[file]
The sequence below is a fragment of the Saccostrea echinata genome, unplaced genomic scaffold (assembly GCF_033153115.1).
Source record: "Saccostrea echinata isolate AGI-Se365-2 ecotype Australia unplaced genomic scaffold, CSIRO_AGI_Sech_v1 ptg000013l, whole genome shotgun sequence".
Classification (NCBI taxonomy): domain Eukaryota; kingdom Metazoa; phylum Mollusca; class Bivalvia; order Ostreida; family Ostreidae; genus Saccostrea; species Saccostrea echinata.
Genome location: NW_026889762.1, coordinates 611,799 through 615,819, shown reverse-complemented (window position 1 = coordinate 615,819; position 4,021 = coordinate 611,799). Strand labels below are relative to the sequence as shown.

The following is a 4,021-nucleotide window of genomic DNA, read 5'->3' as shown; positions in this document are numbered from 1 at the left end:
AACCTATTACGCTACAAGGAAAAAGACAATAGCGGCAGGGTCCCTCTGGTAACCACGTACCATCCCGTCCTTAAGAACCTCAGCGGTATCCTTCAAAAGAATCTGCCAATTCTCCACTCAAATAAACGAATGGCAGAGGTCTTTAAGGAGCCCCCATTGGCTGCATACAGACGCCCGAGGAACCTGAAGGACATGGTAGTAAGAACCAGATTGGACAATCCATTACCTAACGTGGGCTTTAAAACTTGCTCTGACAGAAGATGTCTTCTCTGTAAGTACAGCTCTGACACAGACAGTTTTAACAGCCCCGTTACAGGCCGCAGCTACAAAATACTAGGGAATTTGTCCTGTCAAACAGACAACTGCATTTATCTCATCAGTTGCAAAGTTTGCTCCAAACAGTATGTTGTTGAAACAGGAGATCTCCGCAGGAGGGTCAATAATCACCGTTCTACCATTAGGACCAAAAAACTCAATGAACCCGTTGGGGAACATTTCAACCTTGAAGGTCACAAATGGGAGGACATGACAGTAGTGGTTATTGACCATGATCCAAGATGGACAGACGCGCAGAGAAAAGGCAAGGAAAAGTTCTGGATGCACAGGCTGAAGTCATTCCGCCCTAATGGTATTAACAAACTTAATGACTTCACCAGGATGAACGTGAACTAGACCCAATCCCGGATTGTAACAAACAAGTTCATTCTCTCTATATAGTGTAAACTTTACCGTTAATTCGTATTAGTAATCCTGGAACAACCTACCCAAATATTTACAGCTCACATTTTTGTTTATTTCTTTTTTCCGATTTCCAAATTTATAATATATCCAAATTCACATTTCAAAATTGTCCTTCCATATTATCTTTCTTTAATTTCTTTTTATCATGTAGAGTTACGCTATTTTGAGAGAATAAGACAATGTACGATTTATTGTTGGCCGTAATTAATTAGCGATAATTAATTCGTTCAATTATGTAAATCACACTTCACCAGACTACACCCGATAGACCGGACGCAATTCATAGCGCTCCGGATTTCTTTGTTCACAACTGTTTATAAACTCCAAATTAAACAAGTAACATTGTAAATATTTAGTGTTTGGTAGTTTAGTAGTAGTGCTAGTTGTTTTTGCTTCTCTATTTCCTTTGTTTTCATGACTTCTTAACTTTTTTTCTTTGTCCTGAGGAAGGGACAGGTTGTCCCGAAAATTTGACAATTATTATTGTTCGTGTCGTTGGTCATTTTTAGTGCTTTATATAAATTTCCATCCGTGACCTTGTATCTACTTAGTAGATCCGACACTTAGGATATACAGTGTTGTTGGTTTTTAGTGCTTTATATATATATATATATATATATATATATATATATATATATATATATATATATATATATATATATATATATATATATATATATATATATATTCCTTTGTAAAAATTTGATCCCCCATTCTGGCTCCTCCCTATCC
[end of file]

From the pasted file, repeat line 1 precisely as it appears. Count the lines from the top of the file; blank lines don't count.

The sequence below is a fragment of the Saccostrea echinata genome, unplaced genomic scaffold (assembly GCF_033153115.1).